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Canadian Journal of Public Health

, Volume 99, Issue 6, pp 446–450 | Cite as

Harm Reduction Product Distribution in British Columbia

  • Stephanie S. Harvard
  • Warren D. Hill
  • Jane A. Buxton
Article

Abstract

Objectives

The British Columbia Centre for Disease Control (BCCDC) tracks the distribution of all harm reduction products subsidized by the BC government, including needles and syringes, sterile water vials, alcohol swabs, condoms, and lubricant. This study measures the distribution of harm reduction products in BC, identifies regional variation in distribution, and estimates the supply/demand ratio for needle and syringe units.

Methods

Using three years of administrative data (2004–2006) from the BCCDC, the quantity of harm reduction products distributed was calculated by Health Service Delivery Area (HSDA). Regional hepatitis C virus (HCV) case report rates were calculated to reflect potential variation in IDU populations at the HSDA-level and the number of needle and syringe units distributed per reported case of HCV was calculated and ranked by HSDA. To compare the demand for sterile injecting equipment to the distribution, the number of illicit drug injections per year was approximated using established estimates of IDU populations in BC and Vancouver.

Results

Marked regional variation exists in the rates of harm reduction product distribution per 100,000 residents aged 15–64. The average number of needle and syringe units distributed annually in BC from 2004–2006 was 5,382,933. The estimated number of injections per year in BC is 24,951,144, suggesting the province distributed 21.5% of the units required to cover all illicit drug injections in the province.

Discussion

Harm reduction product distribution is not equitable between BC HSDAs. The current level of distribution of sterile injecting equipment is inadequate to provide a clean needle for every injection.

Keywords

Harm reduction needle-exchange programs British Columbia substance abuse intravenous 

Résumé

Objectifs

Le BC Centre for Disease Control (BCCDC) suit la distribution des produits de réduction des méfaits subventionnés par le gouvernement de la Colombie-Britannique (aiguilles et seringues, flacons d’eau stérilisée, compresses alcoolisées, condoms, lubrifiants). Nous avons voulu mesurer la distribution de ces produits dans la province, repérer les écarts régionaux dans cette distribution et estimer l’écart entre l’offre et la demande pour les ensembles seringue-aiguille.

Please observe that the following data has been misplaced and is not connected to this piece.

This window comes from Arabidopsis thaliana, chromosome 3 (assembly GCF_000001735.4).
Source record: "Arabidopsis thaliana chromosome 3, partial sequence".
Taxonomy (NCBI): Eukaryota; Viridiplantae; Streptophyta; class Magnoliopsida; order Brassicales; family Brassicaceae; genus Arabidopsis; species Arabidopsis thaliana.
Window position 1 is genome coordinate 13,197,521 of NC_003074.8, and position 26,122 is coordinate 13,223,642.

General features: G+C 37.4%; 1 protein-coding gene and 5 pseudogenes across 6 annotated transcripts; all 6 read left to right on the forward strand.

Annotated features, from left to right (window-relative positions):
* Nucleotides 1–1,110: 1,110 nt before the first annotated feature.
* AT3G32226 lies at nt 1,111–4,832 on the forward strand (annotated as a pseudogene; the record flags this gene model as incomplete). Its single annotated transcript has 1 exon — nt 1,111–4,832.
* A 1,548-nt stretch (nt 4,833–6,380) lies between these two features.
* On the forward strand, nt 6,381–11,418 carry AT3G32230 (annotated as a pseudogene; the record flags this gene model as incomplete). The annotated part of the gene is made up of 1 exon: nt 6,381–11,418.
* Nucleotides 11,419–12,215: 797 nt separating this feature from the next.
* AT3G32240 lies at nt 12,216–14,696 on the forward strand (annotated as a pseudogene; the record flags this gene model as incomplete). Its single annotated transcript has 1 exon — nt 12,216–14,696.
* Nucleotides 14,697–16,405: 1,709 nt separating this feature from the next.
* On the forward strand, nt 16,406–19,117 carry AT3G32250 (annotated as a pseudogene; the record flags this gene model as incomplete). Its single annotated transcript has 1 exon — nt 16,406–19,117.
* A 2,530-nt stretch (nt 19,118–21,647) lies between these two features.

Méthode

Nous avons calculé le nombre de produits de réduction des méfaits distribués par zone de prestation de services de santé (Health Service Delivery Area, HSDA) en prenant trois années de données administratives du BCCDC (2004 à 2006). Nous avons aussi calculé les taux de déclaration régionaux des cas d’infection par le virus de l’hépatite C (VHC) pour tenir compte des écarts possibles dans les populations d’utilisateurs de drogue par injection (UDI) dans chaque zone, puis calculé et classé selon la zone le nombre d’ensembles seringue-aiguille distribués par cas déclaré de VHC. Pour comparer la demande d’accessoires d’injection stériles aux quantités distribuées, nous avons calculé le nombre approximatif d’injections de drogues illicites par année à l’aide des estimations établies des populations d’UDI en Colombie-Britannique et à Vancouver.

Résultats

Il existe des écarts régionaux marqués dans les taux de distribution des produits de réduction des méfaits par tranche de 100 000 habitants (15 à 64 ans). Le nombre moyen d’ensembles seringue-aiguille distribués annuellement dans la province entre 2004 et 2006 était de 5 382 933. Le nombre estimatif d’injections par année dans la province était de 24 951 144, ce qui donne à penser que la Colombie-Britannique n’a distribué que 21,5 % des ensembles nécessaires à toutes les injections de drogues illicites sur son territoire.

Discussion

La répartition des produits de réduction des méfaits entre les zones de prestation de services de santé de la Colombie-Britannique est inégale. Les quantités actuelles d’accessoires d’injection stériles que l’on distribue sont insuffisantes pour que chaque injection se fasse avec une aiguille propre.

Mots clés

réduction des méfaits programmes d’échange de seringues Colombie-Britannique toxicomanie drogue intraveineuse 

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Copyright information

© The Canadian Public Health Association 2008

Authors and Affiliations

  • Stephanie S. Harvard
    • 1
  • Warren D. Hill
    • 2
  • Jane A. Buxton
    • 2
    • 3
  1. 1.Collaboration for Outcomes Research and Evaluation, Faculty of Pharmaceutical SciencesUniversity of British ColumbiaVancouverCanada
  2. 2.BC Centre for Disease ControlVancouverCanada
  3. 3.School of Population and Public HealthUniversity of British ColumbiaVancouverCanada

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